Pro-Russia Tweets In India Spark Suspicions of an Influence Campaign 

In the days following Russia’s invasion of Ukraine, thousands of Twitter accounts were linked to Russian President Vladimir V. Shared messages of support for Putin.

They tried to divert criticism of the war by comparing it to the conflicts provoked by the West. His comment – along with tweets from other users who condemned it – created the hashtag #IStandWithPutin on Twitter in some regions around the world.

While some accounts state that they are located in Nigeria and South Africa, most of the people who have a publicized location on Twitter claim to be from India and their messages target other Indian users, the researchers said.

The proliferation of accounts claiming to belong to Indian users shows that India’s social media landscape has become an important venue in an attempt to influence public opinion about the war in Ukraine. In the two weeks after the attack, users claimed that India accounted for about 11 per cent of the hashtag trend. During that time, only 0.3 percent belonged to Russia and 1.6 percent to the United States.

Fake profile pictures were used in some accounts, raising suspicions among researchers. Others retweeted thousands of his pro-Putin posts despite having fewer followers and less engagement on the rest of his tweets.

Although the activity suggests that the accounts may have been dishonest, there is no hard evidence that they were part of an integrated influence campaign aimed at changing feelings about the war in India. A Twitter spokesman said the company was still investigating.

The challenge of identifying influence campaigns is further complicated by the division of public opinion in India. While some vehemently opposed the war, others backed Russia and marched in support.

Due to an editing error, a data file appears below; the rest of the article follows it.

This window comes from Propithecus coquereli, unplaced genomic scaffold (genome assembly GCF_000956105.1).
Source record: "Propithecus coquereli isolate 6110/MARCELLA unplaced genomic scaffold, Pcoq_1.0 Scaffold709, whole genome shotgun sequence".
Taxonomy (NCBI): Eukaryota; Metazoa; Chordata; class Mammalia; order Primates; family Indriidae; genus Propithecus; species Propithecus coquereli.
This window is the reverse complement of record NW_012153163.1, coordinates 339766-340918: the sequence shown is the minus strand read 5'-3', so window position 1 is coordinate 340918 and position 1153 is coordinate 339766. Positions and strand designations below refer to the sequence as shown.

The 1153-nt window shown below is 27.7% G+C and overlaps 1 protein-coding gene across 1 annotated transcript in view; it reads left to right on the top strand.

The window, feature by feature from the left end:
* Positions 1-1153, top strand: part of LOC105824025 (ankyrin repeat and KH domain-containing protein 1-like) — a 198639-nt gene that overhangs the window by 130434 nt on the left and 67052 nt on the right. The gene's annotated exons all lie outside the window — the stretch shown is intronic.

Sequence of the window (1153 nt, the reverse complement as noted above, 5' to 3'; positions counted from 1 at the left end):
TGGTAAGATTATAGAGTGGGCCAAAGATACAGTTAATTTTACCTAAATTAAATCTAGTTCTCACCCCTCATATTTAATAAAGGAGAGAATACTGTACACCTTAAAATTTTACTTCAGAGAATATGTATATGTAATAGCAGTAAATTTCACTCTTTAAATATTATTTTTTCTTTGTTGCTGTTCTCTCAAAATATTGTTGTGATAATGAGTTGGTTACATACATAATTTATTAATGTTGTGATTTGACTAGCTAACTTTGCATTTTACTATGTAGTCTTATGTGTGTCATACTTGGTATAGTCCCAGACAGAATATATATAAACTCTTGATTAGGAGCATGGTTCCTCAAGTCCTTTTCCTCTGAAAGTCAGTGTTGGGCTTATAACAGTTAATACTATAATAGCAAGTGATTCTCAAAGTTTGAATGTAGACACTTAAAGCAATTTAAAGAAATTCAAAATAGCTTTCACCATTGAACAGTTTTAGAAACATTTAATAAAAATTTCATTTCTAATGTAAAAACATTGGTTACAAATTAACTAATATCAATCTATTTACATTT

“Russia and India have a long and deep security and economic relationship,” said Graham Brookie, director of the Atlantic Council’s Digital Forensic Research Lab. “If you are Russia and you are facing increasing global scrutiny, increasing global sanctions, you should at least look at countries like India to stay away from as many attempts as possible to isolate Russia as humanely as possible.”

Russia’s aggression began earlier this month with the death of an Indian student in a battle in Ukraine, which focused on India’s challenge to evacuate about 20,000 civilians. Hundreds of Indian students were stranded amid heavy shelling at the time. The Prime Minister of India Narendra Modi, who has refrained from condemning Russia, called on Shri. Putin and his Ukrainian counterpart, President Volodymyr Zelensky, for help.

Russia’s local embassy used Twitter Inform Indian media outlets Not to use the word “war” but instead to refer to it as a “special military operation”, as media outlets in Russia are required by law. Some Indian Twitter users reacted by mocking the embassy, ​​while others said local media outlets were inappropriate and needed notice from Russia.

Pro-Russian sentiment has gripped right-wing circles in the United States, with false information circulating in Russia claiming that Ukrainians have detonated bombs or dropped bombs on their own neighborhoods, and legends about Ukrainian morale circulating on social media platforms. But in India and other countries where social media users have joined the hashtag, pro-Russian stories have focused on ethnic hypocrisy and Western hypocrisy over war, themes that resonate with social media users.

Mark Owen Jones, an assistant professor of Middle East Studies and Digital Humanities at Hamad Bin Khalifa University, said “there were dense clusters of communities associated with it, many of which were located in India or Pakistan.” IS with Putin